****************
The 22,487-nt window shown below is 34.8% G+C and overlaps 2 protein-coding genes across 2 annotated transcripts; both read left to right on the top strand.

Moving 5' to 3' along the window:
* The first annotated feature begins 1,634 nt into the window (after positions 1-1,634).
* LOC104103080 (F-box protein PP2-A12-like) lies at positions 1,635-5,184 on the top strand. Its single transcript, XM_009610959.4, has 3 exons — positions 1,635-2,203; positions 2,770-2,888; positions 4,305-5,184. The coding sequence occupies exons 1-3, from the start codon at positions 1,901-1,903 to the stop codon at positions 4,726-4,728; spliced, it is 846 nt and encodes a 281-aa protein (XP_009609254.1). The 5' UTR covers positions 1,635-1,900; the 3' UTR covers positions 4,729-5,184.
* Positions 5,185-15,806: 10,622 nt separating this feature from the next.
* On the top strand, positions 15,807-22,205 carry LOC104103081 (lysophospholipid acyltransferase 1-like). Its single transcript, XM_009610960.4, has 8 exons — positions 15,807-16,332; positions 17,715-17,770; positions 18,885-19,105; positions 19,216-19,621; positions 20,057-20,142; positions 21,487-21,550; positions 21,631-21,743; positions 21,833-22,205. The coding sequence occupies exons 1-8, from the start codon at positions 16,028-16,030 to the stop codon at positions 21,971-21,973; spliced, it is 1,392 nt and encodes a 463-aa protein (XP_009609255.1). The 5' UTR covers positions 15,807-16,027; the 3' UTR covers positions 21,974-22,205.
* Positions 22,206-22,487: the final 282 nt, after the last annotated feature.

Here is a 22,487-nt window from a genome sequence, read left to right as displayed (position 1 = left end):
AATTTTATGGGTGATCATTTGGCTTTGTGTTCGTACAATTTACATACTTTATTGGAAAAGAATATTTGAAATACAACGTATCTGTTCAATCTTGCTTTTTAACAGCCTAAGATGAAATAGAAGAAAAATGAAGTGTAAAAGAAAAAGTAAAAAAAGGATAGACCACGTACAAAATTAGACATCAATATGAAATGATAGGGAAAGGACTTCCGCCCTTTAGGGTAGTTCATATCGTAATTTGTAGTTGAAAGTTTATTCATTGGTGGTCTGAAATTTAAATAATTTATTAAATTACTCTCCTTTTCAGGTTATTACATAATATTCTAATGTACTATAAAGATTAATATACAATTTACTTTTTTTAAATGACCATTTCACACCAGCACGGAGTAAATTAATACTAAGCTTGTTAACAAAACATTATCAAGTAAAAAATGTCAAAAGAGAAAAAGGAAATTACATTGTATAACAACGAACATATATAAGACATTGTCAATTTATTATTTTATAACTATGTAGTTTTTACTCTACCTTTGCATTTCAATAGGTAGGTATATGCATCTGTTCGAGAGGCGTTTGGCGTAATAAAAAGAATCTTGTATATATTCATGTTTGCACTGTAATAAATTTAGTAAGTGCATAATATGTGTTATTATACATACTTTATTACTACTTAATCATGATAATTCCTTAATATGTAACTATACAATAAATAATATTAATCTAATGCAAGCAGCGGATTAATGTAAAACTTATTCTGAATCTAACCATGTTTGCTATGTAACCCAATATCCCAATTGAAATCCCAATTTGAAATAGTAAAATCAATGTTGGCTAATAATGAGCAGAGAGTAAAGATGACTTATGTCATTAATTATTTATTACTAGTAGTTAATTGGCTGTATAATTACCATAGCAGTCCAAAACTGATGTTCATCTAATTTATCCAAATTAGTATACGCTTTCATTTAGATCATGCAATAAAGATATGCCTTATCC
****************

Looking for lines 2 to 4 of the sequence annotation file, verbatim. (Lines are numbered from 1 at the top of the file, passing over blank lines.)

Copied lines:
Moving 5' to 3' along the window:
* The first annotated feature begins 1,634 nt into the window (after positions 1-1,634).
* LOC104103080 (F-box protein PP2-A12-like) lies at positions 1,635-5,184 on the top strand. Its single transcript, XM_009610959.4, has 3 exons — positions 1,635-2,203; positions 2,770-2,888; positions 4,305-5,184. The coding sequence occupies exons 1-3, from the start codon at positions 1,901-1,903 to the stop codon at positions 4,726-4,728; spliced, it is 846 nt and encodes a 281-aa protein (XP_009609254.1). The 5' UTR covers positions 1,635-1,900; the 3' UTR covers positions 4,729-5,184.